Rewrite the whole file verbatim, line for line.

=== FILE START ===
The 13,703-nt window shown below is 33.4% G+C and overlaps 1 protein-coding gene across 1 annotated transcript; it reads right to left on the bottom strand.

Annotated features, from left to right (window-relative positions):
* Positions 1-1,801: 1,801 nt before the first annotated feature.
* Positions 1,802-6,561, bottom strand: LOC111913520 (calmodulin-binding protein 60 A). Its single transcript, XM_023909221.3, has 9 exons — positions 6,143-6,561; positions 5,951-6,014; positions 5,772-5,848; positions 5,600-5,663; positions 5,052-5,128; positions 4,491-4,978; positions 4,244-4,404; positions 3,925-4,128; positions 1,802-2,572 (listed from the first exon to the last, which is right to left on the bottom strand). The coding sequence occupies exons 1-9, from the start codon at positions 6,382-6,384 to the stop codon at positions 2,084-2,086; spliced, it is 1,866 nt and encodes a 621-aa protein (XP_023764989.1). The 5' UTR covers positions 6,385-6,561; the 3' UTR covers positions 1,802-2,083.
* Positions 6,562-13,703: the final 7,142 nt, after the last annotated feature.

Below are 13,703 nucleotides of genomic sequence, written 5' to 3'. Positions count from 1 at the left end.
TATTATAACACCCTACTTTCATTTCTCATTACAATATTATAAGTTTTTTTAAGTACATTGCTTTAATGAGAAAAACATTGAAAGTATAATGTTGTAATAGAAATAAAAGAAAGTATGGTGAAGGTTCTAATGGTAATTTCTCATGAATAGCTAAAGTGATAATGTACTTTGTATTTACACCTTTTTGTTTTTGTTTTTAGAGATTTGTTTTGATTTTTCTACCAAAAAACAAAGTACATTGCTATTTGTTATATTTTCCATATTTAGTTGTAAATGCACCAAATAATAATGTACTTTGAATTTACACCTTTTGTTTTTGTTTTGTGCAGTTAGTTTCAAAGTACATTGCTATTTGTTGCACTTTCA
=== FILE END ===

The 13,703-nt window shown below is 33.4% G+C and overlaps 1 protein-coding gene across 1 annotated transcript; it reads right to left on the bottom strand.

Annotated features, from left to right (window-relative positions):
* Positions 1-1,801: 1,801 nt before the first annotated feature.
* Positions 1,802-6,561, bottom strand: LOC111913520 (calmodulin-binding protein 60 A). Its single transcript, XM_023909221.3, has 9 exons — positions 6,143-6,561; positions 5,951-6,014; positions 5,772-5,848; positions 5,600-5,663; positions 5,052-5,128; positions 4,491-4,978; positions 4,244-4,404; positions 3,925-4,128; positions 1,802-2,572 (listed from the first exon to the last, which is right to left on the bottom strand). The coding sequence occupies exons 1-9, from the start codon at positions 6,382-6,384 to the stop codon at positions 2,084-2,086; spliced, it is 1,866 nt and encodes a 621-aa protein (XP_023764989.1). The 5' UTR covers positions 6,385-6,561; the 3' UTR covers positions 1,802-2,083.
* Positions 6,562-13,703: the final 7,142 nt, after the last annotated feature.

Below are 13,703 nucleotides of genomic sequence, written 5' to 3'. Positions count from 1 at the left end.
TATTATAACACCCTACTTTCATTTCTCATTACAATATTATAAGTTTTTTTAAGTACATTGCTTTAATGAGAAAAACATTGAAAGTATAATGTTGTAATAGAAATAAAAGAAAGTATGGTGAAGGTTCTAATGGTAATTTCTCATGAATAGCTAAAGTGATAATGTACTTTGTATTTACACCTTTTTGTTTTTGTTTTTAGAGATTTGTTTTGATTTTTCTACCAAAAAACAAAGTACATTGCTATTTGTTATATTTTCCATATTTAGTTGTAAATGCACCAAATAATAATGTACTTTGAATTTACACCTTTTGTTTTTGTTTTGTGCAGTTAGTTTCAAAGTACATTGCTATTTGTTGCACTTTCA